Managing Minerals in Winemaking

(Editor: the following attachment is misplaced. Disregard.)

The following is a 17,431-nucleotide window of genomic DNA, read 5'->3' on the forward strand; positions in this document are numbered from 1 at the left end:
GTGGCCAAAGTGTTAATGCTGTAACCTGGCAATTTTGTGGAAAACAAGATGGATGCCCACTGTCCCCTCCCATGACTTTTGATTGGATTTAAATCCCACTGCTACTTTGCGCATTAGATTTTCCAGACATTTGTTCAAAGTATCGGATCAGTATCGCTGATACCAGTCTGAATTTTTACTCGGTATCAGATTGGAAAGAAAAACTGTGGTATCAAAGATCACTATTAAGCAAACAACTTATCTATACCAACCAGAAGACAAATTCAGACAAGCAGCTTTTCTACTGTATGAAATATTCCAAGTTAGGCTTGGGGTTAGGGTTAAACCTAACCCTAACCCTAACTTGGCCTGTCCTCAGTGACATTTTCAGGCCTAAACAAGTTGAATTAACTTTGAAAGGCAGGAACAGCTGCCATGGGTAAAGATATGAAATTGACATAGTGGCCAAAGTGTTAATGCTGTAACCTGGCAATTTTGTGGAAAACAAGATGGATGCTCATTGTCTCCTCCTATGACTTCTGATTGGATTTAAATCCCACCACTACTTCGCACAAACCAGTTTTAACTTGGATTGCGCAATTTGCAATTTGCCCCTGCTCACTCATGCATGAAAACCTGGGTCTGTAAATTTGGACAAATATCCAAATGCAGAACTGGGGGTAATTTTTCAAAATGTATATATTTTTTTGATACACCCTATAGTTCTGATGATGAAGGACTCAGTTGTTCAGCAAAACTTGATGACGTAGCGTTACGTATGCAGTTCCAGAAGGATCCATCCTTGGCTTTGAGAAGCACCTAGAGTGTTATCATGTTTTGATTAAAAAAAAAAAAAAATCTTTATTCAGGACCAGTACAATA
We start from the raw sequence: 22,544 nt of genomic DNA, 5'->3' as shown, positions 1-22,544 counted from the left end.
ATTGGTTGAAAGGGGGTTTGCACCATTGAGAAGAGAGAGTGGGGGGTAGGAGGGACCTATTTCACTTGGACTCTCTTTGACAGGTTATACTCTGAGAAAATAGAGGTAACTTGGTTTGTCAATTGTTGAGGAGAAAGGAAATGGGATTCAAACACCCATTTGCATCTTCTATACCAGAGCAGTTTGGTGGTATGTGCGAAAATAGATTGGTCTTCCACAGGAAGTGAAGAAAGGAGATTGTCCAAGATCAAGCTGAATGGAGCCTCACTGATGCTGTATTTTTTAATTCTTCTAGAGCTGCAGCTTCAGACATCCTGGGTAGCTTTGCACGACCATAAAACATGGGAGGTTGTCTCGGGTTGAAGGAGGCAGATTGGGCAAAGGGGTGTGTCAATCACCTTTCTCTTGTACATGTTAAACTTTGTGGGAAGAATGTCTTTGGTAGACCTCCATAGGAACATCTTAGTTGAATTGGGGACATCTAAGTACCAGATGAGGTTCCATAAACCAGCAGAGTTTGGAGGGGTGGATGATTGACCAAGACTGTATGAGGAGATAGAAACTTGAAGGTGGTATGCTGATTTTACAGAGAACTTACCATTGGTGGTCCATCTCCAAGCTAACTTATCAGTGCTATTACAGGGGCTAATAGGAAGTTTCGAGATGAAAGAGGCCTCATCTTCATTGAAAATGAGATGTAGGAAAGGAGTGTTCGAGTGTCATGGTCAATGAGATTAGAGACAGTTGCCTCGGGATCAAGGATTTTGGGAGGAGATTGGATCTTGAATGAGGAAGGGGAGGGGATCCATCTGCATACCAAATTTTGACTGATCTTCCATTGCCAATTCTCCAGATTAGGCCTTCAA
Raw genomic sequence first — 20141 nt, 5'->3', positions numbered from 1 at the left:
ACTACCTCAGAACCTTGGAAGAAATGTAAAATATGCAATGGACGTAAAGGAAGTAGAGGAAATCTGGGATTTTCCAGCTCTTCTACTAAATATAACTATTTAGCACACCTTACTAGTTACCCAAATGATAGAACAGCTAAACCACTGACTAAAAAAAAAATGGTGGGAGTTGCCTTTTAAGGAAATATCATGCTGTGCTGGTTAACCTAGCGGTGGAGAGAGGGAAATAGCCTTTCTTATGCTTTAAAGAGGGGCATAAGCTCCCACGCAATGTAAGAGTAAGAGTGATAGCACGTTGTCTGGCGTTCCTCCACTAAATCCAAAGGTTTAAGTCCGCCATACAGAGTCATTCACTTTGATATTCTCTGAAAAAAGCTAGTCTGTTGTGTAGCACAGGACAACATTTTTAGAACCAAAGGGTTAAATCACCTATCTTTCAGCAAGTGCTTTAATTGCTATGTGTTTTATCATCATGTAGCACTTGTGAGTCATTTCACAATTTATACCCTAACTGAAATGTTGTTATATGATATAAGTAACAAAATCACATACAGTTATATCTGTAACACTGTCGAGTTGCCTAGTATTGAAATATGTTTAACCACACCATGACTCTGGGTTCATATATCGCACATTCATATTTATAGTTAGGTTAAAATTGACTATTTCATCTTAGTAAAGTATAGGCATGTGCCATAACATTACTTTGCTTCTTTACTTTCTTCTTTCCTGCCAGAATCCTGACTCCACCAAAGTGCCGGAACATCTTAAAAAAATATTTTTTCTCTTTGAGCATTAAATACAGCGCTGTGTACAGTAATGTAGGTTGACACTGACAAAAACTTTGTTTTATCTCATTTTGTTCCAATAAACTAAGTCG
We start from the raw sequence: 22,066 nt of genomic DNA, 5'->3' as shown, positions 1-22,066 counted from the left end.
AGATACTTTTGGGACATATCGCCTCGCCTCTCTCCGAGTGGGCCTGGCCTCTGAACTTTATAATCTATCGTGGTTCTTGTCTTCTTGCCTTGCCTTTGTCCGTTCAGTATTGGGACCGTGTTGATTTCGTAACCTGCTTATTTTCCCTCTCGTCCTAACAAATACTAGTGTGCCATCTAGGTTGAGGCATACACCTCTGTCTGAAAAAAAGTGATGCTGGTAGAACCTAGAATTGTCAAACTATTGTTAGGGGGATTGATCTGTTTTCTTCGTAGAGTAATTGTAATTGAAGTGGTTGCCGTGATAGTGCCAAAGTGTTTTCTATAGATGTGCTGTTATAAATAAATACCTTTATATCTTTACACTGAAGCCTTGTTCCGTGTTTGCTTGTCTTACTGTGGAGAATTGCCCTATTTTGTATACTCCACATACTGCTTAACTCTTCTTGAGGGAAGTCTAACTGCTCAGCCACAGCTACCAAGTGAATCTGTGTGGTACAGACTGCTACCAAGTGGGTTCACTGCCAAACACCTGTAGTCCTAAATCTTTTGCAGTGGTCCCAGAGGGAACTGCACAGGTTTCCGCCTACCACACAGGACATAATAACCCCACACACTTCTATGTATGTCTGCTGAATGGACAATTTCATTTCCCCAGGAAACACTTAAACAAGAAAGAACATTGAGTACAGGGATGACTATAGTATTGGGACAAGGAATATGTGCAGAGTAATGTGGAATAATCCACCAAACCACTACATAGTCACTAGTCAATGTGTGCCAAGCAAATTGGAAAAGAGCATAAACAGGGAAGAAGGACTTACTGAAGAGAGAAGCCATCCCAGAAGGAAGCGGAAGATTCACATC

Mineral deficiencies or excesses can become sources of frustration for amateur winemakers because minerals, metals and other ionic substances cannot be easily measured and their role in biochemical and chemical reactions can be quite complex. One of the most remarkable and visible effects of these substances are tartrate crystals resulting from wine containing a high potassium content and subjected to cold temperatures. Some less visible or less understood effects are stuck fermentation due to mineral deficiency or unusually premature or advanced phenolic browning — a condition whereby polyphenols are oxidized into their brown-colored forms. So where do these substances come from and how can they be best managed in a home winery? Ionic substances Ionic substances, or ions, are atoms or molecules that have either gained or lost one or more electron and therefore carry a charge. Those that lose electrons become positively charged and are called cations. Those that gain electrons become negatively charged and are called anions. For example, potassium (K) has a high tendency to lose an electron and is therefore found in its ionic form, K+;